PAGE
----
Yeah, and I think I mean you talking through it, maybe it sounds like it's something everyone should be doing. But obviously, there's still a lot of people who aren't doing that. What things do you think are getting in the way of people taking advantage of a system and have a testing model that seems like it's going to deliver the best possible outcome to its end users?

Talia Nassi

I think a lot of it has to do with just the way that things have been done for so long in the past, like the norm is to have a staging environment and deploy your code to staging and then test it in staging, and then deploy to production. So it's just what companies have been doing for so long and testing production is such an innovative thing that I think people are. They are scared, and they they it's just, it's something new. And I think that that does scare people. So yeah.

Owen Gotimer

Yeah, absolutely. I mean, I think that that fear is still there. And I like that you brought up, it's the way we've always done things, which, obviously is a phrase that can be very trying and very troublesome for companies who are looking to move forward. They're always looking in their rearview mirror. But you mentioned there having a production environment, testing in production, and then deploying to production. When you do testing in production, do you do any testing before you get to the production stage?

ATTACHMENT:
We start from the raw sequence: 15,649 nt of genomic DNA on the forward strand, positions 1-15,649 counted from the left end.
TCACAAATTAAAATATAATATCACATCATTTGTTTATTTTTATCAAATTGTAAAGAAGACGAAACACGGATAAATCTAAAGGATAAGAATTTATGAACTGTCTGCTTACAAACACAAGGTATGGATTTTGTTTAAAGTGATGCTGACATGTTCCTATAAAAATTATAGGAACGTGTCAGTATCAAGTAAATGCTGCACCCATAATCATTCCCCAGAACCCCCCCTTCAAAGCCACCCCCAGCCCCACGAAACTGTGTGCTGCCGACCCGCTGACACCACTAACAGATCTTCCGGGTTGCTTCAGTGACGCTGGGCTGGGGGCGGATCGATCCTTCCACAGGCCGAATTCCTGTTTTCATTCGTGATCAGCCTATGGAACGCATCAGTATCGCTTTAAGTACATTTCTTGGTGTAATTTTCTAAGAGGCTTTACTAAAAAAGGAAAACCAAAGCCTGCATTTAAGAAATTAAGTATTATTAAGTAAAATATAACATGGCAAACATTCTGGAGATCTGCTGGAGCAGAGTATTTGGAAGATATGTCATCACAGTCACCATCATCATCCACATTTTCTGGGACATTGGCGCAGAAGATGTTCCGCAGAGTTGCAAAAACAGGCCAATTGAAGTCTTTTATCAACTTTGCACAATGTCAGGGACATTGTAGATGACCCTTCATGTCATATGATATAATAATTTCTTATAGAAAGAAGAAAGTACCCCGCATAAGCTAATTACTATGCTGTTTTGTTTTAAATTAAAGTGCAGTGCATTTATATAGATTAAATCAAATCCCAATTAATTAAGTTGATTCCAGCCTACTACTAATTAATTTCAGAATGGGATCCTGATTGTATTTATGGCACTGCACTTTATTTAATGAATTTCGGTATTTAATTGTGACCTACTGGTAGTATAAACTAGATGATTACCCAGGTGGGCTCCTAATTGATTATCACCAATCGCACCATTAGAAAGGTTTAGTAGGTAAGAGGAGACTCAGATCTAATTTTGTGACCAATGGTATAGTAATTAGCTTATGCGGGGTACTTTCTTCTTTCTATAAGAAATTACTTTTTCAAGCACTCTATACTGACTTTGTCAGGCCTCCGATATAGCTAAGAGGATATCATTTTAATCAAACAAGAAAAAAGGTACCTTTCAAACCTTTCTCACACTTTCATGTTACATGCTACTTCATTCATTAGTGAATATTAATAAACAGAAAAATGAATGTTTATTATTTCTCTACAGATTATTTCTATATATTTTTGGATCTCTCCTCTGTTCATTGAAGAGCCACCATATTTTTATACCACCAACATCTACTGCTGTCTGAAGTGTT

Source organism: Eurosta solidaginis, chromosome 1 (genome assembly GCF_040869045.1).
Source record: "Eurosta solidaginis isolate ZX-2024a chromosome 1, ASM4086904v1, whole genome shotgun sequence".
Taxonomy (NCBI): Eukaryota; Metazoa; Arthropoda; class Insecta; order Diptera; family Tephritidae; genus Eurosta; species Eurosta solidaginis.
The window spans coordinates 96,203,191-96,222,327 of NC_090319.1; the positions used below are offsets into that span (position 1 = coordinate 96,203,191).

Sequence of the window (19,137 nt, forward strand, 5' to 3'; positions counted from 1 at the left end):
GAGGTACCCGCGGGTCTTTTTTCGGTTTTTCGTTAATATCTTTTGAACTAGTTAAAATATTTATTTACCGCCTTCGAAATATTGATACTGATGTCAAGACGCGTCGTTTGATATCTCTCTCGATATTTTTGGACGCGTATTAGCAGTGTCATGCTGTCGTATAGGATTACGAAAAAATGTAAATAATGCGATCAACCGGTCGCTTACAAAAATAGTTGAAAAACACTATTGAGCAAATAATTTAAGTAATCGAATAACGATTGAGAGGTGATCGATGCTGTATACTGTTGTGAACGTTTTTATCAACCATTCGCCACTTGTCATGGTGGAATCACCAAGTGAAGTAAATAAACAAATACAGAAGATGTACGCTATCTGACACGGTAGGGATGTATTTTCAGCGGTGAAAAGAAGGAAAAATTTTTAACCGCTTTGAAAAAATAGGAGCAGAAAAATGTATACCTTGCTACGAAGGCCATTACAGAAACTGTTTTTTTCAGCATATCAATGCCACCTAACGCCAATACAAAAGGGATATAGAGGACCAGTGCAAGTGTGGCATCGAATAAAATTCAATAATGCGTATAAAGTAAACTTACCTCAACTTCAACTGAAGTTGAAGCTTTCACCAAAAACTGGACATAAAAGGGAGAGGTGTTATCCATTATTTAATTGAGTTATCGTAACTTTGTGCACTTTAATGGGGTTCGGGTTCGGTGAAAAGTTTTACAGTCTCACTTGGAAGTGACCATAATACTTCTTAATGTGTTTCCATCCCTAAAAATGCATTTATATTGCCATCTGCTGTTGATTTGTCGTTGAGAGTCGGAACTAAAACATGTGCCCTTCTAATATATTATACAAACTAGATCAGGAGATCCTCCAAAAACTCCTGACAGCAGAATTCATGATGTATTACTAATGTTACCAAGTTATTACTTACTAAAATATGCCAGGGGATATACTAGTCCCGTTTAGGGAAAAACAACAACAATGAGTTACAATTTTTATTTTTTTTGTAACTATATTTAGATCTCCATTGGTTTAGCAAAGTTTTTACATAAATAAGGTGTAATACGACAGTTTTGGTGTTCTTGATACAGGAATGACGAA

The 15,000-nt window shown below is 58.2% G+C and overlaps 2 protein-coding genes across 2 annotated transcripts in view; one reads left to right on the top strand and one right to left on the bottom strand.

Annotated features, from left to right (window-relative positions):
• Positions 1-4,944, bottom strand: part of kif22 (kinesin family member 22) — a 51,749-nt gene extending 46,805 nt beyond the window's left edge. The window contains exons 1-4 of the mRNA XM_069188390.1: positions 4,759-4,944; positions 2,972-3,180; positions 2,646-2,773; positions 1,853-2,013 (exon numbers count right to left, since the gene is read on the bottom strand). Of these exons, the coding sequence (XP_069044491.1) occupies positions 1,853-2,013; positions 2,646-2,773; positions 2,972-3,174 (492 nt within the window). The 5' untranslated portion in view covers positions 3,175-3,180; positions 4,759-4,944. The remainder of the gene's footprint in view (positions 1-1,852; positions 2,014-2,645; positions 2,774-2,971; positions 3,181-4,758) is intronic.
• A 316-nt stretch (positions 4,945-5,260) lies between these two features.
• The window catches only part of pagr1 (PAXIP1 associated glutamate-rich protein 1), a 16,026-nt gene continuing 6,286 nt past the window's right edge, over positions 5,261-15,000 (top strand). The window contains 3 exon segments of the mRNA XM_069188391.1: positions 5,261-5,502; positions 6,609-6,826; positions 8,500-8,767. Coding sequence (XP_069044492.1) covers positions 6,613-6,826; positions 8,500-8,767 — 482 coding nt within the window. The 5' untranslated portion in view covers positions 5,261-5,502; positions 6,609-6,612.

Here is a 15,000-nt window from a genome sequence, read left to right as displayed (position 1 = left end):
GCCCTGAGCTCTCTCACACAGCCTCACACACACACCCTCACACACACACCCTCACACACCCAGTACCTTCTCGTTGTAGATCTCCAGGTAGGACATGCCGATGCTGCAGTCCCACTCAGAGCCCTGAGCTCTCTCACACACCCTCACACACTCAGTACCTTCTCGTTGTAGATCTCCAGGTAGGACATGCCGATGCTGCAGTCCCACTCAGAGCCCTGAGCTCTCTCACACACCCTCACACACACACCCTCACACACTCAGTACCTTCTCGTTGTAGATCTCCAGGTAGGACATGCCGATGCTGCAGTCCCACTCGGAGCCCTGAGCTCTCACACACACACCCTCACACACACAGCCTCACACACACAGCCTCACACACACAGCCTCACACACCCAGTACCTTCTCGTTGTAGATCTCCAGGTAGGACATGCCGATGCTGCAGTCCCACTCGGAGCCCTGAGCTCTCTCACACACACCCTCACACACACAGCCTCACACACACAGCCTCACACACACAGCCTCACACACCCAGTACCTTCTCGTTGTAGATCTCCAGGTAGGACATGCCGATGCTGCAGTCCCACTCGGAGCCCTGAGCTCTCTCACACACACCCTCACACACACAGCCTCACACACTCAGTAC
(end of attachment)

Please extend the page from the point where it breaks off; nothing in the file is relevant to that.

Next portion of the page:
Talia Nassi

Yeah, so yes, so um, it depends on like, what the feature is like, sometimes when you're testing things that are like, dependent on specific data or dependent on like privacy related things that you just cannot test in production. You can use a staging environment for things like that. So things that like are GDPR related or things that can't be in production, those things I would say, you know, Just testing staging or tests in a different place. Also, when you're when you're testing things like, um, let me think, oh, when you're doing things like spinning up a containerized environment per build, like using Docker to spin up your micro services, like that's also an option to run your test. Like, if you can't run in if you can't run your tests in production. But again, those are like super expensive and they're, they're just not as not as as good as testing in production.